65. Rupasingha, A., Goetz, S. J., & Freshwater, D. (2006). The production of social capital in US counties. Journal of Socio-Economics, 35, 83–101. doi:10.1016/j.socec.2005.11.001.CrossRefGoogle Scholar
  66. Sampson, N. H. K. (2014). Planning for climate change in legacy cities: The case of detroit, Michigan. Michigan Journal of Sustainability, 2. doi:10.3998/mjs.12333712.0002.004.
  67. Sarzynski, A. (2015). Public participation, civic capacity, and climate change adaptation in cities. Urban Climate, 14(1), 52–67. doi:10.1016/j.uclim.2015.08.002.CrossRefGoogle Scholar
  68. Shinn, C. W. (1999). Civic Capacity: Theory, Research and Practice. Administrative Theory & Praxis, 21(1), 103–119. doi:10.1080/10841806.1999.11643352.CrossRefGoogle Scholar
  69. Skaggs, K. (2015, October 15). CoastSmart communities program. Presented at the Maryland Association of Floodplain and Stormwater Managers, Linthicum Heights, MD. http://mafsm.org/pdf/2015Conf/MAFSM_2015_Skaggs.pdf. Accessed 6 January 2017.
  70. St. Juliana, A., Carney, K., & Vogel, J. (2016). Integrating climate change adaptation into an all-hazards mitigation plan. In Climate adaptation: The state of practice in U.S. communities. Kresge Foundation. http://kresge.org/sites/default/files/library/climate-adaptation-the-state-of-practice-in-us-communities-case-studies.pdf. Accessed 4 January 2017.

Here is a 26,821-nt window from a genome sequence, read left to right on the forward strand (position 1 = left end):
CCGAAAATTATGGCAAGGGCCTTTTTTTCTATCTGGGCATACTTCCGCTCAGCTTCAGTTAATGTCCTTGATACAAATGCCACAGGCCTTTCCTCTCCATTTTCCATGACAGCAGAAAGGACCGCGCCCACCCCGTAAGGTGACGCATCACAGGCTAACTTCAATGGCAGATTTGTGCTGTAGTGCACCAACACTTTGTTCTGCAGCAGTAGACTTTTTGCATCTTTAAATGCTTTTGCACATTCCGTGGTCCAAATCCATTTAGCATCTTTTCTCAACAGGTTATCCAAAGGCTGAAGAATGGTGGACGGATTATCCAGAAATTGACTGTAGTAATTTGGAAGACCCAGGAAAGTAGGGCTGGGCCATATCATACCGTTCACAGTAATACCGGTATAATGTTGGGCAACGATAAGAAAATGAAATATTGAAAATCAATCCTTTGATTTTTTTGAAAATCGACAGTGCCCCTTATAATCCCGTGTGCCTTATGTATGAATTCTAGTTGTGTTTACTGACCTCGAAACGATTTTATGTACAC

71. State of Maryland. (2013). Greenhouse gas reduction plan; Chapter 8: adaptation. State of Maryland. http://climatechange.maryland.gov/wp-content/uploads/sites/16/2014/12/chap8_adaptation_final_lowres1.pdf. Accessed 16 February 2016.
  72. Stone, C. N. (2001). Civic capacity and urban education. Urban Affairs Review, 36(5), 595–619. doi:10.1177/10780870122185019.CrossRefGoogle Scholar
  73. Stone, C. N., Henig, J. R., Jones, B. D., & Pierannunzi, C. (2001). Building civic capacity: The politics of reforming urban schools. Lawrence, KS: University Press of Kansas.Google Scholar
  74. Sweet, W., Park, J., Marra, J., Zervas, C., & Gill, S. (2014). Sea level rise and nuisance flood frequency changes around the United States (No. NOAA Technical Report NOS CO-OPS 073). Silver Spring, MD: National Oceanic and Atmospheric Administration. http://tidesandcurrents.noaa.gov/publications/NOAA_Technical_Report_NOS_COOPS_073.pdf. Accessed 10 March 2016.
  75. The United States Conference of Mayors. (2014). Climate mitigation and adaptation actions in America’s cities: A 282-city survey. Washington, DC. http://usmayors.org/pressreleases/uploads/2014/0422-report-climatesurvey.pdf. Accessed 17 July 2015.
  76. Titus, J. G., Anderson, K. E., Cahoon, D. R., Gesch, D. B., Gill, S. K., Gutierrez, B. T., et al. (2009). Coastal sensitivity to sea-level rise: A focus on the Mid-Atlantic region (No. Synthesis and Assessment Product 4.1). Washington, DC: U.S. Climate Change Science Program, Environmental Protection Agency. http://downloads.globalchange.gov/sap/sap4-1/sap4-1-final-report-all.pdf. Accessed 20 July 2015.
  77. U.S. Global Change Research Program. (n.d.). Federal adaptation resources. GlobalChange.gov. http://www.globalchange.gov/browse/federal-adaptation-resources. Accessed 4 January 2017.
  78. Wilson, S. G., Plane, D. A., Mackun, P. J., Fischetti, T. R., & Goworowska, J. (2012). Patterns of metropolitan and micropolitan population change: 2000–2010 (Special Report No. C2010SR–01). Washington, DC: U.S. Census Bureau. http://www.census.gov/prod/cen2010/reports/c2010sr-01.pdf. Accessed 20 February 2016.
  79. Yin, R. K. (2009). Case study research: Design and methods (4th ed., Vol. 5). Thousand Oaks, CA: SAGE Publications.Google Scholar

Copyright information

© Springer International Publishing AG 2018

Authors and Affiliations

  1. 1.University of DelawareNewarkUSA

Personalised recommendations